Published by Zondervan on June 8, 2021
Genres: Non-Fiction, Christian Life, Parenting
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Tens of thousands of women and families every year lose a baby to miscarriage, stillbirth, or infant death. The statistics are sobering--between 10% and 20% of pregnancies end in miscarriage, 1% in stillbirth, and nearly 23,000 babies die before their first birthday--but statistics alone miss the depth of the hurt. Each loss is personal and devastating.
No woman is prepared to lose a baby, and caregivers are often unaware of how best to help. In Hope Beyond an Empty Cradle therapist Hallie Scott first shares her own story, as a mother whose only child, Abigail, was stillborn, and then leads readers through a healing process that makes space for heartbreak, despair, guilt, questions, and anger. Life is never the same in the wake of the loss, but a new normal is possible.
The book will be a welcome resource for families who have lost a child, as well as for those seeking to care for them in their traumatic grief.
I begin this review with a content warning, but also with the realization that those who need that warning are also those who need this book. Hope Beyond an Empty Cradle deals with child loss and contains the author’s personal stories of experiencing stillbirth and miscarriage. If you’ve come to this webpage because you’ve experienced the loss of a child, I am so sorry. There is no blog post, book, or review that can take away that pain. However, I do think that Hallie Scott’s wise words as a professional therapist who has herself experienced child loss will be a reminder that you’re not alone and that there is still hope.
Hope Beyond an Empty Cradle is not an easy book to read, but it touches on a subject that affects almost everyone to some extent. 10-15% of known pregnancies end in miscarriage. 24,000 babies each year are stillborn, with 60% having no discernable cause. If your life hasn’t been touched by child loss, it is very likely that it has affected your friends, your family, or others you know.
Hallie Scott writes out of her own personal experience, having had her first pregnancy end in stillbirth and a second with miscarriage. She also writes out of her professional experience as a marriage and family therapist. The result is a book that not only knows what to say from an intellectual standpoint, but knows how to say it from an emotional one. Hope Beyond an Empty Cradle at times a memoir, at times a therapy session. Sometimes you are invited into Hallie’s home. Sometimes you are invited into her office. It’s a well-structured blend that truly models an incarnational concept of therapy. Scott understands what you’re going through because she’s been there too—not just in textbook or theory, but in reality.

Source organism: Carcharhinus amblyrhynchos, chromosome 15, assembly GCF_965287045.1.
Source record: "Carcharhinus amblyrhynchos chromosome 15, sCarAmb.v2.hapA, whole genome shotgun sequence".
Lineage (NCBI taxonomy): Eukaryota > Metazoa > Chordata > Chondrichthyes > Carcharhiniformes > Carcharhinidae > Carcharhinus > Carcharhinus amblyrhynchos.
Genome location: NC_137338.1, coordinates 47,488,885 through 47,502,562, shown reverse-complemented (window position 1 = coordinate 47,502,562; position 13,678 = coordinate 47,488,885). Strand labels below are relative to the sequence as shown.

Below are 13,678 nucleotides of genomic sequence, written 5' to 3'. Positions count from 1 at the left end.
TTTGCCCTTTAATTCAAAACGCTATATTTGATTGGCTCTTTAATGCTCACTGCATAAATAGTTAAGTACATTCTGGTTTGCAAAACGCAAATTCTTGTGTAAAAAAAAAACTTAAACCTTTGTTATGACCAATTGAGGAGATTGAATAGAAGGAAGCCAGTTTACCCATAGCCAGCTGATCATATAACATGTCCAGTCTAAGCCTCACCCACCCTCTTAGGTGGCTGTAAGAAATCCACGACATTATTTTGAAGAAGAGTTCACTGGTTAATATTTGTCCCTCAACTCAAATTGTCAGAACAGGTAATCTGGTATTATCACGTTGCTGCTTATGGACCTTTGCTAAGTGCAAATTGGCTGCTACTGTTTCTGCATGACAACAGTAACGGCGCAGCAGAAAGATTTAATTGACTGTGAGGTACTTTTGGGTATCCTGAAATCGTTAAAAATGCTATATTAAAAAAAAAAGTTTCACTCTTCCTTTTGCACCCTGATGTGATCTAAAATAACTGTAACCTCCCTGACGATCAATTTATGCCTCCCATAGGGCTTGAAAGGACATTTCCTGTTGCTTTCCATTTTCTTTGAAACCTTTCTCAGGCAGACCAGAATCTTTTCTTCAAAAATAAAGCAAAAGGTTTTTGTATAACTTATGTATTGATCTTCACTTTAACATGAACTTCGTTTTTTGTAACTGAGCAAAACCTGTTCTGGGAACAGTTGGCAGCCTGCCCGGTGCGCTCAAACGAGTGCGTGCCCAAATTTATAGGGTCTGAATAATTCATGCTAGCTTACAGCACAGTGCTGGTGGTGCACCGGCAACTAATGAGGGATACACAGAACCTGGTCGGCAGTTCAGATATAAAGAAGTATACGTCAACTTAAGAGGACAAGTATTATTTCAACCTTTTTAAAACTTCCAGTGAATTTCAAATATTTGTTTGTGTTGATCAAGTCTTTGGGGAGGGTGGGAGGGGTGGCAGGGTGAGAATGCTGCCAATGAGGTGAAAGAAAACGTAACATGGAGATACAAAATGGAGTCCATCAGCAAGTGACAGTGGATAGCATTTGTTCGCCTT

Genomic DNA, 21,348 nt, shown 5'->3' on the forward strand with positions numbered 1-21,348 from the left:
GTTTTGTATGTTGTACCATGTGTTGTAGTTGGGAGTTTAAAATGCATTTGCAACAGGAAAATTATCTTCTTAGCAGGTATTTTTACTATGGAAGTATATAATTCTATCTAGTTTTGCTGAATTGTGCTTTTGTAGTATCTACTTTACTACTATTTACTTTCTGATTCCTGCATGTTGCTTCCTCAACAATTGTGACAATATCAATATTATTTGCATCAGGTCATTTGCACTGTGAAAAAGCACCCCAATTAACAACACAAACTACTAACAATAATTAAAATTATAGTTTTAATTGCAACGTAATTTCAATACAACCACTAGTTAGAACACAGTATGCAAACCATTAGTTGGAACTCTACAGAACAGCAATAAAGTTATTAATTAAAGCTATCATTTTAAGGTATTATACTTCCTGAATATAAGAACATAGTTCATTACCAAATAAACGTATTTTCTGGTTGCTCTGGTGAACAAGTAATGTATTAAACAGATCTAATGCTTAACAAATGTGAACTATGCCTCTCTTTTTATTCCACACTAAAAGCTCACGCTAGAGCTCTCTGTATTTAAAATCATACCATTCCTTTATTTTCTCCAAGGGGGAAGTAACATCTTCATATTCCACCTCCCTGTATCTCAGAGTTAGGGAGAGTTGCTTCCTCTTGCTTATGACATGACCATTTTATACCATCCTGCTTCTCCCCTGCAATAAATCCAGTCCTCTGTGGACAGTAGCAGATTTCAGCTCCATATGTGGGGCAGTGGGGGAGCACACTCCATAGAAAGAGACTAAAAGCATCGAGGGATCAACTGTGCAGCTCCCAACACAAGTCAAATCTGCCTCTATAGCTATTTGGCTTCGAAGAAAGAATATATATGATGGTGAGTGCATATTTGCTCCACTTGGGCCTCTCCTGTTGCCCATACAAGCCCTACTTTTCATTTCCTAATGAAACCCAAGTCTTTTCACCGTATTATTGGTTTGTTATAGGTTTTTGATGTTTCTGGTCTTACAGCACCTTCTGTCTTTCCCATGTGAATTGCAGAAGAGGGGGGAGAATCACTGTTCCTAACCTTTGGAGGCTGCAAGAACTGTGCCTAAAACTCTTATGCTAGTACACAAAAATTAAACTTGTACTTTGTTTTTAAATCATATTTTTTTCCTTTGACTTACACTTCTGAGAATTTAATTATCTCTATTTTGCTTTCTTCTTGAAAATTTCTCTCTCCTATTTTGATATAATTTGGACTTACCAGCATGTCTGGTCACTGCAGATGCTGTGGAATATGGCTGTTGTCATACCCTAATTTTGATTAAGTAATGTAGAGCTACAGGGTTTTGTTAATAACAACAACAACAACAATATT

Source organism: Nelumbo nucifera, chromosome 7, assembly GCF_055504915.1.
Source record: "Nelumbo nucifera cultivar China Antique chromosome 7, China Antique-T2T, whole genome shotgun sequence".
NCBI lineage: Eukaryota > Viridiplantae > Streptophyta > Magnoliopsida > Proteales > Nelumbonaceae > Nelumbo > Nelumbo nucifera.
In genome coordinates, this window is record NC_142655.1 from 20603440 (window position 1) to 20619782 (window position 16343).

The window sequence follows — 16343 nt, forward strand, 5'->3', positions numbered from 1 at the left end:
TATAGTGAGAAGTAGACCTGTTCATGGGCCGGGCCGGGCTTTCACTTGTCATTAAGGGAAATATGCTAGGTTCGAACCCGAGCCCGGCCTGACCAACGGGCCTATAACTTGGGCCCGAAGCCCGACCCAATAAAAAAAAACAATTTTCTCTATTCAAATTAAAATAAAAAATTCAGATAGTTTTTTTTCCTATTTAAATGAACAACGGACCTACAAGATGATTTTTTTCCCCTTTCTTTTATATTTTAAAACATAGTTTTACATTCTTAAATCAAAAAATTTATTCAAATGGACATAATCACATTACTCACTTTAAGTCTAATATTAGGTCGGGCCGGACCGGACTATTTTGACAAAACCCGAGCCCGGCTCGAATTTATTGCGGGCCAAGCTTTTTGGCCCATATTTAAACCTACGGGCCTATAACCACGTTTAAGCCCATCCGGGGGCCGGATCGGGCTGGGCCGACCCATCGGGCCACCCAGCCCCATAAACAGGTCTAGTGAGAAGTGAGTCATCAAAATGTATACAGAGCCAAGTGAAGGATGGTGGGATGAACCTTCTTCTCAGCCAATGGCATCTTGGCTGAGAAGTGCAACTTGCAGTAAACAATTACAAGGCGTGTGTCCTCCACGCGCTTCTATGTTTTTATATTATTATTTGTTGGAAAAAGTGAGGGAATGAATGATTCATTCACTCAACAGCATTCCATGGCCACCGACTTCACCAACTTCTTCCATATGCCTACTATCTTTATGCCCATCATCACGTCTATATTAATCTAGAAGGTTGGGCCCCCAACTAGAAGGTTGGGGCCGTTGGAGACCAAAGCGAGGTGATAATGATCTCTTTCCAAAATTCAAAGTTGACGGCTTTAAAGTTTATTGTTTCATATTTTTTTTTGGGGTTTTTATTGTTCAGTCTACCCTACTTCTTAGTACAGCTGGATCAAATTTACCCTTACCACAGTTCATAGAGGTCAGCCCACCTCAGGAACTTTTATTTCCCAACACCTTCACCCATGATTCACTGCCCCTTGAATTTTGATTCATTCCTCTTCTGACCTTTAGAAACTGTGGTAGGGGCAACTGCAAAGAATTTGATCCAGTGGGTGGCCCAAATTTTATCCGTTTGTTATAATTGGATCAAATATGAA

Hope Beyond an Empty Cradle provides more than just empathy, it provides solidarity. As Scott works through her own losses in memoir fashion then turns to therapeutic evaluation, you’re drawn into this compelling narrative. I can’t speak from the experience of a mom who has suffered child loss, but I can imagine that this book will help you feel seen—and that’s an experience that goes a long way toward beginning the healing process.
Perhaps my biggest takeaway from the book was Scott’s reassurance that the pain and grief are okay. Too often, healing is seen as the pain and grief ending. Scott writes that the pain and grief are memories of a life valuable enough to not forget. It’s okay to hold on to grief at some level. Hope Beyond an Empty Cradle is the kind of book that I think churches should have a supply of to give out in times of need. No, don’t go substitute a book for an actual relationship with a hurting person. But, recognize what can you can give and what you can’t. Hallie Scott gives a perspective that most of us can’t give—or if we can, it’s not with her professional experience or writing talent. There is hope. There is healing. Hallie Scott will help you navigate the journey as someone who has been there. Hope Beyond the Cradle is a truly important work.